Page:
This affectionate and sociable breed was bred to be a companion dog rather than a hunter. As happy on their owner’s lap as out and about, the laid-back nature of these fearless little dogs means that they won’t be bothered by a cat or two around the home. Good for those with bossier cats, they are unlikely to be intimidated.

The pug

pugresize

This bundle of fun is the perfect choice if you have a moggy or three about the house as they count the cat as one of their own. The cheeky pug can often be found snuggling up next to a feline companion, using it as a source of warmth and comfort. They do love to play and tease so are better with cats who are not put off by the pug’s uninvited advances.

The labrador retriever

labrador with white kitten

Playful and willing to learn, the gentle and sweet labrador retriever will pretty much get along with any house companion you put their way. Eager to please and full of fun, this intelligent breed is perfectly suited for those cats who think they are really a dog. Apt to put up with difficult felines, this popular dog will tolerate much more than many other breeds.

The bichon frise

bichon frise puppy and kitten

This little white ball of fluff is definitely a kitty’s best friend. Small enough to not be intimidating, they are loving and very affectionate.  Often found chilling out with their feline brother or sister, they just want to love and expect that in return. Bichons can become a little too clingy, however, and the more aloof feline may find their neediness a little off-putting.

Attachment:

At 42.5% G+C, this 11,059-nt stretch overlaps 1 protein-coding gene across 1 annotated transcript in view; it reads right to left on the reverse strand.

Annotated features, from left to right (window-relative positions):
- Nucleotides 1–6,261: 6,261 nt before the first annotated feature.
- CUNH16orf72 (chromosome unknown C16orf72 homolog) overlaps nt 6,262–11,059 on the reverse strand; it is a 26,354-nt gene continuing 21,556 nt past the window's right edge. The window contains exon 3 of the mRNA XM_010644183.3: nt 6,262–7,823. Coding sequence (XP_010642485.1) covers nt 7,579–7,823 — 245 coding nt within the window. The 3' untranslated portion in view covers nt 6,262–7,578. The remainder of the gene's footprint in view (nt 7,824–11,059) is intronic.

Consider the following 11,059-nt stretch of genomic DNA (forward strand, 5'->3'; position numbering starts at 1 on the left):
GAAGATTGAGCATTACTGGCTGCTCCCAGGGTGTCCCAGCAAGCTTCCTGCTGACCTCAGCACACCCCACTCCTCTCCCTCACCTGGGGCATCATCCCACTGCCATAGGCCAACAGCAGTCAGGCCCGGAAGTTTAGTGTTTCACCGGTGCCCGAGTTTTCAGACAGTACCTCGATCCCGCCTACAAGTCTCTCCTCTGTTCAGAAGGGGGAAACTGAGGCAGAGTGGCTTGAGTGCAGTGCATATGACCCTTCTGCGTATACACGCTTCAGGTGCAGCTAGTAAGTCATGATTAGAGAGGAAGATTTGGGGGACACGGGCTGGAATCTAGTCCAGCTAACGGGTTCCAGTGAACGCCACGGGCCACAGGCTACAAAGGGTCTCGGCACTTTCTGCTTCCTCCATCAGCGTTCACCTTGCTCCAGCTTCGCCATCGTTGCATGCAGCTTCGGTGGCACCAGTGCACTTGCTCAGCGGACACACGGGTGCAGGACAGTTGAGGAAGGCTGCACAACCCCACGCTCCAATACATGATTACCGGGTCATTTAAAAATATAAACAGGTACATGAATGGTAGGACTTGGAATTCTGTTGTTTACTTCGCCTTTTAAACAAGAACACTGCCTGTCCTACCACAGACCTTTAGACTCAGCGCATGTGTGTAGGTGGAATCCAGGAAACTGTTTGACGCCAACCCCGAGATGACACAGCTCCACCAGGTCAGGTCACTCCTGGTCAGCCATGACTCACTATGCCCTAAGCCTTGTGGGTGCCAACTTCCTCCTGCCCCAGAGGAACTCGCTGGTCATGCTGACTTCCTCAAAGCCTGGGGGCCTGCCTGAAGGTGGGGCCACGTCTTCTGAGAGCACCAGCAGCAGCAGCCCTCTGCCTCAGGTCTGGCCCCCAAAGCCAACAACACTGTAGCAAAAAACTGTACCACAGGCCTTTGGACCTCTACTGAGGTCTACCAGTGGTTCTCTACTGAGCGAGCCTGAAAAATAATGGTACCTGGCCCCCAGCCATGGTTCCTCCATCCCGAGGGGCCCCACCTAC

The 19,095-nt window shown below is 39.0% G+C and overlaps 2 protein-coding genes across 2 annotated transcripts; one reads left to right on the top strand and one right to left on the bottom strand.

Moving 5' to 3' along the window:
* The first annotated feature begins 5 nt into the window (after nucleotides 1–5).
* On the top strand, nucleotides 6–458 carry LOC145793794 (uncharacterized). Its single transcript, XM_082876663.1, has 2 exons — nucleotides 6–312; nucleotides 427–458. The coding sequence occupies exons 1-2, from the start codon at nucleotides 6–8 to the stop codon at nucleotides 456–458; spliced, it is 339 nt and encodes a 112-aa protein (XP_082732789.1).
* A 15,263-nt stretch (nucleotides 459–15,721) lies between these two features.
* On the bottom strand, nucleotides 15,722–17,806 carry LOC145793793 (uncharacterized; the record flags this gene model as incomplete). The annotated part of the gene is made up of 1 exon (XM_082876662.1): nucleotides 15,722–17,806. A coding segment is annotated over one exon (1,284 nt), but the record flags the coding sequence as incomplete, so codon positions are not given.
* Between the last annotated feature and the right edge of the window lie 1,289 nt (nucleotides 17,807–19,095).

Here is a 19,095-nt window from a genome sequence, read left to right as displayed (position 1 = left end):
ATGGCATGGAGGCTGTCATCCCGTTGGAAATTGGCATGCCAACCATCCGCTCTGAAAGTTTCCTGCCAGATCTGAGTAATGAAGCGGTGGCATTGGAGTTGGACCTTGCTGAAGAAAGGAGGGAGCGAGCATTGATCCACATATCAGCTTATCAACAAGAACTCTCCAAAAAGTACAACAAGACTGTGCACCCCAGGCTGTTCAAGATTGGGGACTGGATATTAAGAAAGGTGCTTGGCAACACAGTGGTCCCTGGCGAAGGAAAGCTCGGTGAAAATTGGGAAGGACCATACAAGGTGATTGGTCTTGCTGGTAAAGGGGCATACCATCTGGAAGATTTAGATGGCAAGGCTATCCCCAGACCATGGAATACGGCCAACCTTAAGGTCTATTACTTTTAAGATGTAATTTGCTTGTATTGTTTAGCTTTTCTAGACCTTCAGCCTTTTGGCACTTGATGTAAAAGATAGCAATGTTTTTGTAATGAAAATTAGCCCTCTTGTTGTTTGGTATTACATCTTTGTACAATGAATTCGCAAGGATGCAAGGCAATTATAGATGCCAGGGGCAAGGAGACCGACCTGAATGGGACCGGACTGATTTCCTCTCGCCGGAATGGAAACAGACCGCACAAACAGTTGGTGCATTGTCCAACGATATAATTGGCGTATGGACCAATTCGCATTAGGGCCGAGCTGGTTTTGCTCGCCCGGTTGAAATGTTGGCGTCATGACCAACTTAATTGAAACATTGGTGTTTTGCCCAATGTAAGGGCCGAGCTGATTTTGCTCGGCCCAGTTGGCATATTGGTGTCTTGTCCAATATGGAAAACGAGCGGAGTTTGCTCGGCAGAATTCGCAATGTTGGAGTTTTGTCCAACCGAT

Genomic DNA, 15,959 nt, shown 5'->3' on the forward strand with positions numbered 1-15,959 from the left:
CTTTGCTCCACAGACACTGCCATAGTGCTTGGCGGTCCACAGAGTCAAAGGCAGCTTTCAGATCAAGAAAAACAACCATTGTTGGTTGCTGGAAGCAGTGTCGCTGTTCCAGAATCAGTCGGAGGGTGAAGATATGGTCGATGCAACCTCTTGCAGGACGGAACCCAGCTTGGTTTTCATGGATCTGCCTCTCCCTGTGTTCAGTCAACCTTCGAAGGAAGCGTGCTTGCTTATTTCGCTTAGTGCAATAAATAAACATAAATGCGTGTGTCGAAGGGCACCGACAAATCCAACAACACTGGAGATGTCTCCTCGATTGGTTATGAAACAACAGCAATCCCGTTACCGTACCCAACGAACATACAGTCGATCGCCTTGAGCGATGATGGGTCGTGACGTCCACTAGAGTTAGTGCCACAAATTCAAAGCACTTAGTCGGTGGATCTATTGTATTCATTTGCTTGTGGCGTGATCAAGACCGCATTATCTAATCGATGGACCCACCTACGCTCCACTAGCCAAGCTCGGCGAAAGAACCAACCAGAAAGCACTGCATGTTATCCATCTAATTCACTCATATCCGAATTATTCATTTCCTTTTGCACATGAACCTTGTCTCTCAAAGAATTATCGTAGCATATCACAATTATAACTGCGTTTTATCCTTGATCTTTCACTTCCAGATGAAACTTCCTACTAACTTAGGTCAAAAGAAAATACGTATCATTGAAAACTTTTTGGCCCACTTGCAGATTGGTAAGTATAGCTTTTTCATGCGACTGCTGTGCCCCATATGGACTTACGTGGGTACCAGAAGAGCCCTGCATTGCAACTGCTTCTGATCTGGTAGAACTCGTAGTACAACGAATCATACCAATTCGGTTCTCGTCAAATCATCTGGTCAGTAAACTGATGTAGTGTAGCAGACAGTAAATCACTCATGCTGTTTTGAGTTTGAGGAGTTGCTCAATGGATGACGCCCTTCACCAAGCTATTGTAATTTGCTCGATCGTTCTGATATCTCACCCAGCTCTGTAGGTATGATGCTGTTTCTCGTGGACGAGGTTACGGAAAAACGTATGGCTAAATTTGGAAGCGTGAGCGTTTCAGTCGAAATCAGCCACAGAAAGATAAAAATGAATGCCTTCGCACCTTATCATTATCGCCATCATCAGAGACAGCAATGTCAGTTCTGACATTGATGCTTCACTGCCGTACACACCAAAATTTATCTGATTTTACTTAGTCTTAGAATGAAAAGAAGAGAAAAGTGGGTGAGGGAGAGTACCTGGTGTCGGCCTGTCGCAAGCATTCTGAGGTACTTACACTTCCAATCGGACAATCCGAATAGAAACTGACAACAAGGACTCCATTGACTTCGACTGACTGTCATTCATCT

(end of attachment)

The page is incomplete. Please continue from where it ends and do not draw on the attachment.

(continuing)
The shih tzu

shih tzu

This pretty little companion dog is perfect for the feline home. Originally the prized lap dogs of Chinese emperors, they are well tolerated by their feline siblings due to the fact that they consider themselves far too important to get involved in unnecessary skirmishes with the lower orders of the house.

The papillon

papillon with cat

The sweet tiny papillon (butterfly in French) dog is a friendly soul. More than happy to include any members of the house in their games, they are the ideal cat companion. Just make sure you have a willing cat who understands the Papillon’s joie de vivre!

The humble mongrel

mongrel and puppy in leaves

One of our favourite types of dog, you will find cat-loving crossbreeds in many of the UK’s homes. Bringing three or four breeds together to make up the perfect mixed package, they can often be easier to train, especially around cats. Without the intense instincts that a particular breed may have, such as hunting or herding, you will often find it easier to manage or train a crossbreed as their instinct isn’t always as strong. Of course, this is dependent on the type of crossbreed you choose as well as proper training and positive reinforcement.

Want to give the cat a break? We have the perfect solution!

Even for those moggies and mutts who get along perfectly, we are sure that the feline members of your family would love some alone time where they can relax without a dog in tow. Why not leave them in the capable hands of a cat-sitter or cattery and take your hound away for a break?

Our dog-friendly cottages across the UK are the perfect getaway for canines and their human families. Some of our rural properties even have cats around to make sure that your dog doesn’t forget his feline manners while away! Give our experienced team a ring to find out which is the best match for you.